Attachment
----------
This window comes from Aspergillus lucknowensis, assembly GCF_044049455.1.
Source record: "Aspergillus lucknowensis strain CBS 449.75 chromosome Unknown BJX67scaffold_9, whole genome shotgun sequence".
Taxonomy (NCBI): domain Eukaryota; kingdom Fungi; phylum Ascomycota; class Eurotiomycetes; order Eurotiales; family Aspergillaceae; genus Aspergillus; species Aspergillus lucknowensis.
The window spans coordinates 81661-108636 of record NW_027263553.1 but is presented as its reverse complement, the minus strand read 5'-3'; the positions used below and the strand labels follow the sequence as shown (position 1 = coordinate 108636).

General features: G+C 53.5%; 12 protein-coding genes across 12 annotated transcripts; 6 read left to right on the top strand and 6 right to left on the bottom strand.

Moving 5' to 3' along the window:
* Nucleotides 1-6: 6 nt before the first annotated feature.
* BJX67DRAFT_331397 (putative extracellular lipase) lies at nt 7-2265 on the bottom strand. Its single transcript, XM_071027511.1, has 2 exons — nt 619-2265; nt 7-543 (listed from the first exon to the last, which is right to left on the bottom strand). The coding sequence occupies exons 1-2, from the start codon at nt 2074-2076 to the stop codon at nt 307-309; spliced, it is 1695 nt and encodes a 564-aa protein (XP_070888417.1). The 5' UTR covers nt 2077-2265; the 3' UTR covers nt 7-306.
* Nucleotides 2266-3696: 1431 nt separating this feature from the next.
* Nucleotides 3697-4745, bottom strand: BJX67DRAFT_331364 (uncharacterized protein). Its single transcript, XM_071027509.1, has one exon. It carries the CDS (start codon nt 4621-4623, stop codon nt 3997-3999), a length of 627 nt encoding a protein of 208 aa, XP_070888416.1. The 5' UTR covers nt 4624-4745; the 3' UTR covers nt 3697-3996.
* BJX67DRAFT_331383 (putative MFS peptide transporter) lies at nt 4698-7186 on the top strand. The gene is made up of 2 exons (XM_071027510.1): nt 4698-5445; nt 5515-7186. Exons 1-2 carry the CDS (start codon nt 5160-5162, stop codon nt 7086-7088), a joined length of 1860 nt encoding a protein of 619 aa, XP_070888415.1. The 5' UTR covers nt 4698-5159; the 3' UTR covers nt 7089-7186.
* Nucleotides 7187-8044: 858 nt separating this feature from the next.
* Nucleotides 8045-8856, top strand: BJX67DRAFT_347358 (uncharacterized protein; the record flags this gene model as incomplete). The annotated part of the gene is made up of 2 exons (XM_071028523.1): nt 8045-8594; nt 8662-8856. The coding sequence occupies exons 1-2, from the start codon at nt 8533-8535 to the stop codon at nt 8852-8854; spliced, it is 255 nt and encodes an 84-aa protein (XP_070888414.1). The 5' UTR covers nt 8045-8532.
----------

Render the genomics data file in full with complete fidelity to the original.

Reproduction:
This window comes from Aspergillus lucknowensis, assembly GCF_044049455.1.
Source record: "Aspergillus lucknowensis strain CBS 449.75 chromosome Unknown BJX67scaffold_9, whole genome shotgun sequence".
Taxonomy (NCBI): domain Eukaryota; kingdom Fungi; phylum Ascomycota; class Eurotiomycetes; order Eurotiales; family Aspergillaceae; genus Aspergillus; species Aspergillus lucknowensis.
The window spans coordinates 81661-108636 of record NW_027263553.1 but is presented as its reverse complement, the minus strand read 5'-3'; the positions used below and the strand labels follow the sequence as shown (position 1 = coordinate 108636).

General features: G+C 53.5%; 12 protein-coding genes across 12 annotated transcripts; 6 read left to right on the top strand and 6 right to left on the bottom strand.

Moving 5' to 3' along the window:
* Nucleotides 1-6: 6 nt before the first annotated feature.
* BJX67DRAFT_331397 (putative extracellular lipase) lies at nt 7-2265 on the bottom strand. Its single transcript, XM_071027511.1, has 2 exons — nt 619-2265; nt 7-543 (listed from the first exon to the last, which is right to left on the bottom strand). The coding sequence occupies exons 1-2, from the start codon at nt 2074-2076 to the stop codon at nt 307-309; spliced, it is 1695 nt and encodes a 564-aa protein (XP_070888417.1). The 5' UTR covers nt 2077-2265; the 3' UTR covers nt 7-306.
* Nucleotides 2266-3696: 1431 nt separating this feature from the next.
* Nucleotides 3697-4745, bottom strand: BJX67DRAFT_331364 (uncharacterized protein). Its single transcript, XM_071027509.1, has one exon. It carries the CDS (start codon nt 4621-4623, stop codon nt 3997-3999), a length of 627 nt encoding a protein of 208 aa, XP_070888416.1. The 5' UTR covers nt 4624-4745; the 3' UTR covers nt 3697-3996.
* BJX67DRAFT_331383 (putative MFS peptide transporter) lies at nt 4698-7186 on the top strand. The gene is made up of 2 exons (XM_071027510.1): nt 4698-5445; nt 5515-7186. Exons 1-2 carry the CDS (start codon nt 5160-5162, stop codon nt 7086-7088), a joined length of 1860 nt encoding a protein of 619 aa, XP_070888415.1. The 5' UTR covers nt 4698-5159; the 3' UTR covers nt 7089-7186.
* Nucleotides 7187-8044: 858 nt separating this feature from the next.
* Nucleotides 8045-8856, top strand: BJX67DRAFT_347358 (uncharacterized protein; the record flags this gene model as incomplete). The annotated part of the gene is made up of 2 exons (XM_071028523.1): nt 8045-8594; nt 8662-8856. The coding sequence occupies exons 1-2, from the start codon at nt 8533-8535 to the stop codon at nt 8852-8854; spliced, it is 255 nt and encodes an 84-aa protein (XP_070888414.1). The 5' UTR covers nt 8045-8532.